Mary Linda Schwarzbart contacted me last week saying, “Ernie Gross is closing his 50-year-old business. I told him people would enjoy his story.” She gave me his number and from his story, I believe her comment will be an understatement.
Through our delightful conversation, I learned a fascinating story of Ernie who calls himself a country boy from another country, Romania, who immigrated here when he was 13. He met his wife, Pamela, who is from Tennessee, and while both were in the Catskills, she came in seeking a waitressing job from Ernie, the captain of the bus boys. He calls it their own Dirty Dancing story that has lasted 52 years producing two daughters, Naomi who lives in Baltimore and Anna who lives in Knoxville plus two local granddaughters.
So, what happened to the busboy and the waitress? The waitress earned a degree in education, teaching in local schools before retiring, earning her doctorate in psychology and opening her own office to serve patients in Clinton.
Busboy Ernie earned a degree in industrial design and worked at the old Miller’s department store in downtown Knoxville, designing displays. The store had a wood working shop in the basement which pulled Ernie’s interest into the craft of woodworking.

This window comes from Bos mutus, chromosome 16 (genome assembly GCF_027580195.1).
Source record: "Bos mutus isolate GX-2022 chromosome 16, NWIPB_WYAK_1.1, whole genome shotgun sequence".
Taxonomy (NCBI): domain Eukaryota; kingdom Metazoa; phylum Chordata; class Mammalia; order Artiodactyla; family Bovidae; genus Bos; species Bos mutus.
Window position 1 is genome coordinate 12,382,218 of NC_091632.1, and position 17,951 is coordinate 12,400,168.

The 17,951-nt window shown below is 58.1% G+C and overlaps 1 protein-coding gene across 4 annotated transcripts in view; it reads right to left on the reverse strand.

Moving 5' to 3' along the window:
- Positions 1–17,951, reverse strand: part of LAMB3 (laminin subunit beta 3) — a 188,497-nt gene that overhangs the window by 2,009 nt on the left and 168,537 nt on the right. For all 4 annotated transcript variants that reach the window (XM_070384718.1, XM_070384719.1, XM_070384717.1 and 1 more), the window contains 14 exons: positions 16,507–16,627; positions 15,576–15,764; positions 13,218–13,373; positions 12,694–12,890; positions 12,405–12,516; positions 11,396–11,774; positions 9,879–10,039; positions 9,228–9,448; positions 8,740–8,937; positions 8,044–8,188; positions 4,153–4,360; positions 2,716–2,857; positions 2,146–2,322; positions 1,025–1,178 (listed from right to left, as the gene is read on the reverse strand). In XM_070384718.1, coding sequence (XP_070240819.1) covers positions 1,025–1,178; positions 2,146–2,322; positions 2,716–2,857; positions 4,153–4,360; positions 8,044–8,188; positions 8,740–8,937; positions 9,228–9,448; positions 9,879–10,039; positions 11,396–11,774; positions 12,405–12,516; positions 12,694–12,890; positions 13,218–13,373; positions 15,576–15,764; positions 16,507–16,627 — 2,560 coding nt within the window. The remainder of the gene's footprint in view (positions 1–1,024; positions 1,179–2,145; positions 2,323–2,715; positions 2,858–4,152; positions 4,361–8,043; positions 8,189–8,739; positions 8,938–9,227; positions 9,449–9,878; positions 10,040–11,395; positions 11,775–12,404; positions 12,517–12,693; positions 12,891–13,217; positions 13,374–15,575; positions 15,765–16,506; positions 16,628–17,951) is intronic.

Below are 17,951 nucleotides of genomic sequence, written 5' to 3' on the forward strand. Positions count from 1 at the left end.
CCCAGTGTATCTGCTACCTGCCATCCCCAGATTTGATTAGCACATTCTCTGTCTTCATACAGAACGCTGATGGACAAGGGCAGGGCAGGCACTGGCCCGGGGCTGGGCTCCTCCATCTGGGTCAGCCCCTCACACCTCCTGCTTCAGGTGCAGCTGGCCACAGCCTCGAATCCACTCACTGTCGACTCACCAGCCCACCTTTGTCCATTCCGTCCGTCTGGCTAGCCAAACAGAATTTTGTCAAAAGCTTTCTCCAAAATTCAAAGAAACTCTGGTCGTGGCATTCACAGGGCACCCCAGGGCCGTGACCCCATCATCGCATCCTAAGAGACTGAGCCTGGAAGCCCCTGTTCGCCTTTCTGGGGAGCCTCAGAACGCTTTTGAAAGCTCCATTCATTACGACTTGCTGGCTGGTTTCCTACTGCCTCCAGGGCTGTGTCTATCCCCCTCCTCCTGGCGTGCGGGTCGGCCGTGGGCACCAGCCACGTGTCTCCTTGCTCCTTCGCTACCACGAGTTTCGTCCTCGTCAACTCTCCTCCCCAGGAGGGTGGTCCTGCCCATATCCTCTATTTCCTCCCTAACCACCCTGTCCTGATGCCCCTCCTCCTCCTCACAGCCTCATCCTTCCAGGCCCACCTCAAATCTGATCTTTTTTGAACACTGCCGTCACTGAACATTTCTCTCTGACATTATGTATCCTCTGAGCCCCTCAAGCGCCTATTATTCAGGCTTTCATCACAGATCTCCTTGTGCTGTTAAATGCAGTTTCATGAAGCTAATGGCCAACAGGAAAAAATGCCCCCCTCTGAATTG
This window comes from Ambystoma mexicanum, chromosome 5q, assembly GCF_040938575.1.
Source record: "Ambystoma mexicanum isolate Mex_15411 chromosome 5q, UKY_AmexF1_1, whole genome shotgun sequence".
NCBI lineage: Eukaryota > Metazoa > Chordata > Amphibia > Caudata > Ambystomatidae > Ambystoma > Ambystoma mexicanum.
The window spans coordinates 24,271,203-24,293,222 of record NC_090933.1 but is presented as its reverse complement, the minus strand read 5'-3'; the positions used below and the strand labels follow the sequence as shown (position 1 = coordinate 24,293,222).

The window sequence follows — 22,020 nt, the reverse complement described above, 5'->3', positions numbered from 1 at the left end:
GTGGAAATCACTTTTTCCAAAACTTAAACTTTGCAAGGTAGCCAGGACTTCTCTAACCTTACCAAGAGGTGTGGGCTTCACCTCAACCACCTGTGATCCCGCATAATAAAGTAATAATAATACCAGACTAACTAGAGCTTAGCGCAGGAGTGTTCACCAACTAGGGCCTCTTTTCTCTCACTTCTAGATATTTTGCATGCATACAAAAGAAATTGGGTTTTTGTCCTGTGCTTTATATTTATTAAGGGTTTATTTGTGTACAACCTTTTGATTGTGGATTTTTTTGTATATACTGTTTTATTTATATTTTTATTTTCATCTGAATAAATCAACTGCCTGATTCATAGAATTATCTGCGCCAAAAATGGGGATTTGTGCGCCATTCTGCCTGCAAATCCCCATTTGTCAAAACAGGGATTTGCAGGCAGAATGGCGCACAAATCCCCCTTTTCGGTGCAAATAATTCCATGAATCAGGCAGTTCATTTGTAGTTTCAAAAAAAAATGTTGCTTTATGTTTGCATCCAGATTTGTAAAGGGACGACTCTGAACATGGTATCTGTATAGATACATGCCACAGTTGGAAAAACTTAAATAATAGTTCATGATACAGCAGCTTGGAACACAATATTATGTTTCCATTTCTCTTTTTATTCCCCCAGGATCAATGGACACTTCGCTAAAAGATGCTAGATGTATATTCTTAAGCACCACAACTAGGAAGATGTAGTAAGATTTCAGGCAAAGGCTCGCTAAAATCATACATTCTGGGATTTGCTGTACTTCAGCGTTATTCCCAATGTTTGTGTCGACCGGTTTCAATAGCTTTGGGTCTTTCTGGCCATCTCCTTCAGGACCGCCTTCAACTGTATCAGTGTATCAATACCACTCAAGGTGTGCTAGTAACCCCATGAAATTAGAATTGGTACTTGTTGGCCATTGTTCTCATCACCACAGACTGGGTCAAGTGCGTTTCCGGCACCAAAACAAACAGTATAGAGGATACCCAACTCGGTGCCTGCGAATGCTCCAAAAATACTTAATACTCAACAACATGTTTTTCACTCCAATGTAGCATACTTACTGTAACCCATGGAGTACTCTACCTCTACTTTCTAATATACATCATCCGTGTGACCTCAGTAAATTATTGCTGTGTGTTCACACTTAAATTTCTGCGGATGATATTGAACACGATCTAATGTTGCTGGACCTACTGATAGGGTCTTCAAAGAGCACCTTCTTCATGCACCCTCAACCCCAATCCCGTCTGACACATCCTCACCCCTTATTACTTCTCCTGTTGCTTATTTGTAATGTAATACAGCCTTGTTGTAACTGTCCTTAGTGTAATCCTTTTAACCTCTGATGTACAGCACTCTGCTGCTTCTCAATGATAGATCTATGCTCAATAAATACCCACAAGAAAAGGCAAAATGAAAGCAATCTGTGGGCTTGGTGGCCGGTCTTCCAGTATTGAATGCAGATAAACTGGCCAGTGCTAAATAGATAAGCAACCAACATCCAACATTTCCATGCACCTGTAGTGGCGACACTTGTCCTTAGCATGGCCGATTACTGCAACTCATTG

Ernie’s first woodworking project outside of Miller’s started in his father-in-law’s garage, building a new kitchen for his mother-in-law. After successfully completing this first project, he set up a shop for himself in his own basement, and Ernie Gross Designs was born.
Ernie Gross Designs Inc. has created memorable woodworking projects, either in the location once housed in the old McClung Warehouse building until it burned in 2007 or the current massive space in Clinton on his acreage.
Ernie’s custom furniture projects included University of Tennessee locker rooms, the Baker Center, Maryville College and the Radisson among others.
However, the funniest story Ernie told me was one customer who had a custom throne fabricated around his toilet seat. Ernie said, “He was definitely the king when he was on it.”
Ernie’s advice to new entrepreneurs,” Do what you love to do, work hard at it and pleasing your client must be your top goal.”
What will Ernie do in retirement, “I want to create a studio shop to do things for fun and sell or lease the big one that has been the business. “
Ernie Gross’s message is to thank the community in Knoxville for supporting his business over the years. He says, “I could not have done any of this without their support.”
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